Tree Survey of Former Coal-Ash Dump Site along the Kalamazoo River and Identification of Potential Bioindicator Species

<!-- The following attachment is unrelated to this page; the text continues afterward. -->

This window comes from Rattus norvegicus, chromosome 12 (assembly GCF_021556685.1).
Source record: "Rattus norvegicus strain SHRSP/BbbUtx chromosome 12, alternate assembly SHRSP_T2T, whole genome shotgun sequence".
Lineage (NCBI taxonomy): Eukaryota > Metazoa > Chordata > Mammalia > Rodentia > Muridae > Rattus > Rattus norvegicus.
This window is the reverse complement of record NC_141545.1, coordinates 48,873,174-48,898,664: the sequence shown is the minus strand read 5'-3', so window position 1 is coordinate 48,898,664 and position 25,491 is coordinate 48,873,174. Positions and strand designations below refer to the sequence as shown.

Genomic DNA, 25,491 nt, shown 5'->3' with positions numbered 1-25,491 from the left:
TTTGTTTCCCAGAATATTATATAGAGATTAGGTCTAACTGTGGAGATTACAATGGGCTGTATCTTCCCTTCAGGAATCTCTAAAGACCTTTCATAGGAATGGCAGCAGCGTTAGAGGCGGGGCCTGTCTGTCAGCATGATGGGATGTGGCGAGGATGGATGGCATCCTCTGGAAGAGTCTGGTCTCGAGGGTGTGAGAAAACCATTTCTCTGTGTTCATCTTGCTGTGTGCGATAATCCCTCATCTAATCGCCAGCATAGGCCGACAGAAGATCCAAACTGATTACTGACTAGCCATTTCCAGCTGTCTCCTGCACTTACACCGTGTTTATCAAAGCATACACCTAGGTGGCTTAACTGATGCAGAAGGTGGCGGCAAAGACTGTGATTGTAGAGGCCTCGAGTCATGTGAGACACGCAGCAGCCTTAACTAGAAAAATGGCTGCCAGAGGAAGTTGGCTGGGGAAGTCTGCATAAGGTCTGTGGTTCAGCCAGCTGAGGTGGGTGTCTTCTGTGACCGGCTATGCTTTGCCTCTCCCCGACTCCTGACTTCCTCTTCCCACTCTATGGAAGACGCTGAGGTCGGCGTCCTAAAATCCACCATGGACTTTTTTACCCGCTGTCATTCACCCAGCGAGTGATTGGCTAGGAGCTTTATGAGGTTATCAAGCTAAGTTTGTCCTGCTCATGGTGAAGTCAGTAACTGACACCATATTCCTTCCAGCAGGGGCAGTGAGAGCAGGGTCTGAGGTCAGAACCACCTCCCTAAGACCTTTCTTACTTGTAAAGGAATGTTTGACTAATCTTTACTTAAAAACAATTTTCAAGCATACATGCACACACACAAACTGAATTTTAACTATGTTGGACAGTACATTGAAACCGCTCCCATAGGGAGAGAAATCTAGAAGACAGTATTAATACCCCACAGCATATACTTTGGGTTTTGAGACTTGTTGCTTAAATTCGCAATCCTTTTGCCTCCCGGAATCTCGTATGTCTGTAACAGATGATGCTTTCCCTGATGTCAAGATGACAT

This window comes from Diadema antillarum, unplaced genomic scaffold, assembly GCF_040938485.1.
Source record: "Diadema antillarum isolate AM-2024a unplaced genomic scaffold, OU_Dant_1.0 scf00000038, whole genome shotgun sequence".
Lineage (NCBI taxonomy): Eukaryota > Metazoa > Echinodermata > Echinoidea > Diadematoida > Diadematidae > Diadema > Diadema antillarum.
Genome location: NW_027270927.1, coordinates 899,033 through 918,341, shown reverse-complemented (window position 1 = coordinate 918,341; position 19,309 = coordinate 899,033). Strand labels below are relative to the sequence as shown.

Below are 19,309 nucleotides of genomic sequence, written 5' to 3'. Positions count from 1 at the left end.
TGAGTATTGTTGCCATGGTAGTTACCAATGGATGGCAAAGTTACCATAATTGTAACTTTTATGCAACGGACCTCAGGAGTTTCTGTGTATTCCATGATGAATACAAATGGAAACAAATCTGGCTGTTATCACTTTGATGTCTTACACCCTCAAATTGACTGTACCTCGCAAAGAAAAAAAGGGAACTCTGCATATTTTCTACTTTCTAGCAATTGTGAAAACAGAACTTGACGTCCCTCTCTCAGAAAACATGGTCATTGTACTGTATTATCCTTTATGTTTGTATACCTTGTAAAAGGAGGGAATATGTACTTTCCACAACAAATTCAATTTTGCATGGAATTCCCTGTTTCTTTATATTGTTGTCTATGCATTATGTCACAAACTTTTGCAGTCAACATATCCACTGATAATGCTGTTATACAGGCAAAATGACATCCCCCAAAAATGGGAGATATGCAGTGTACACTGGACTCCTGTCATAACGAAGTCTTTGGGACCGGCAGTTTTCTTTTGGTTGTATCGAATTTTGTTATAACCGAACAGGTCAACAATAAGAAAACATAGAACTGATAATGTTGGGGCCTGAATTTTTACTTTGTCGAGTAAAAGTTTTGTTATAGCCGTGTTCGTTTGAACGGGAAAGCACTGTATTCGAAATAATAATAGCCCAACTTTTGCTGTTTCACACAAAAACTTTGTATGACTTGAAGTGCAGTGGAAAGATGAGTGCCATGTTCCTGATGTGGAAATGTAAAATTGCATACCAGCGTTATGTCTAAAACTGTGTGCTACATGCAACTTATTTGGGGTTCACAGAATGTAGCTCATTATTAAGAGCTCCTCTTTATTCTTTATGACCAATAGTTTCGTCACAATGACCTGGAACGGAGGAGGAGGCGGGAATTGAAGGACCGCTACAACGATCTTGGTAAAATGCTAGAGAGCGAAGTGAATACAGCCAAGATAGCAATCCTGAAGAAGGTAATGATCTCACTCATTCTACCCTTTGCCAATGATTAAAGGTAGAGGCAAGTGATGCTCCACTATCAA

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433 Ambersee was the former coal ash dump site for a coal fired power plant, located in the floodplain ecosystem along the Kalamazoo River. In an effort to remediate the land, vegetation surveys were conducted as a part of the Riverview Land Remediation project, a community driven environmental education and remediation effort focused on community empowerment. These surveys were conducted with the consent of a community of unhoused people living on the property, largely unaware of the potential danger of the coal ash under the layer of topsoil. Trees located on the east and west banks of the river corresponding with the property markers were identified and measured. We found that the predominant species of trees present were Acer saccharinum and Catalpa speciosa, which have the potential to act as bioindicators for ecosystem remediation. While there was a significant difference in the trunk diameter of Catalpa speciosa between the two banks (p < 0.001), there was no significant difference in Acer saccharinum (p = 0.4397). There are also many trees present along the riverbanks that are normally found in more intact floodplain ecosystems in Kalamazoo. Planting more of these trees in the large field connected to the riverbank may provide more stability to the ecosystem but more coal ash may need to be removed from the property in order to sustain them.